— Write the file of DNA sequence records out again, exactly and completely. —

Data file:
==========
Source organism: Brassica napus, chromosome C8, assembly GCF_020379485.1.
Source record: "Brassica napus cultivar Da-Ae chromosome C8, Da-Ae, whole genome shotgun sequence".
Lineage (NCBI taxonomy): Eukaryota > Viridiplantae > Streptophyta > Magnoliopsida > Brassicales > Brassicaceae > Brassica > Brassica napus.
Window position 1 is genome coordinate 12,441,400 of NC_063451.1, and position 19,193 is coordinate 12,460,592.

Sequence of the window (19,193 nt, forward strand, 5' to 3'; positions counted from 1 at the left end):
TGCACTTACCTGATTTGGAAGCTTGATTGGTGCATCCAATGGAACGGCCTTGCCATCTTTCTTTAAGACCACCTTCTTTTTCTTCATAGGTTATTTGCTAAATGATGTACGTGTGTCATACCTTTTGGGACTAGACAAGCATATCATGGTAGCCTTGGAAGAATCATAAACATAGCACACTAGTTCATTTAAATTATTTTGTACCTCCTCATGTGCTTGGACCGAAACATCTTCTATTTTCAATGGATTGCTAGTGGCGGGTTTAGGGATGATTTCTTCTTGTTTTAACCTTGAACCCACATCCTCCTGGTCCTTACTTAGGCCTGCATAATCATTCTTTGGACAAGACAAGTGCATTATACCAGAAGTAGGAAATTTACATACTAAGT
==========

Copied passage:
Source organism: Brassica napus, chromosome C8, assembly GCF_020379485.1.
Source record: "Brassica napus cultivar Da-Ae chromosome C8, Da-Ae, whole genome shotgun sequence".
Lineage (NCBI taxonomy): Eukaryota > Viridiplantae > Streptophyta > Magnoliopsida > Brassicales > Brassicaceae > Brassica > Brassica napus.
Window position 1 is genome coordinate 12,441,400 of NC_063451.1, and position 19,193 is coordinate 12,460,592.

Sequence of the window (19,193 nt, forward strand, 5' to 3'; positions counted from 1 at the left end):
TGCACTTACCTGATTTGGAAGCTTGATTGGTGCATCCAATGGAACGGCCTTGCCATCTTTCTTTAAGACCACCTTCTTTTTCTTCATAGGTTATTTGCTAAATGATGTACGTGTGTCATACCTTTTGGGACTAGACAAGCATATCATGGTAGCCTTGGAAGAATCATAAACATAGCACACTAGTTCATTTAAATTATTTTGTACCTCCTCATGTGCTTGGACCGAAACATCTTCTATTTTCAATGGATTGCTAGTGGCGGGTTTAGGGATGATTTCTTCTTGTTTTAACCTTGAACCCACATCCTCCTGGTCCTTACTTAGGCCTGCATAATCATTCTTTGGACAAGACAAGTGCATTATACCAGAAGTAGGAAATTTACATACTAAGT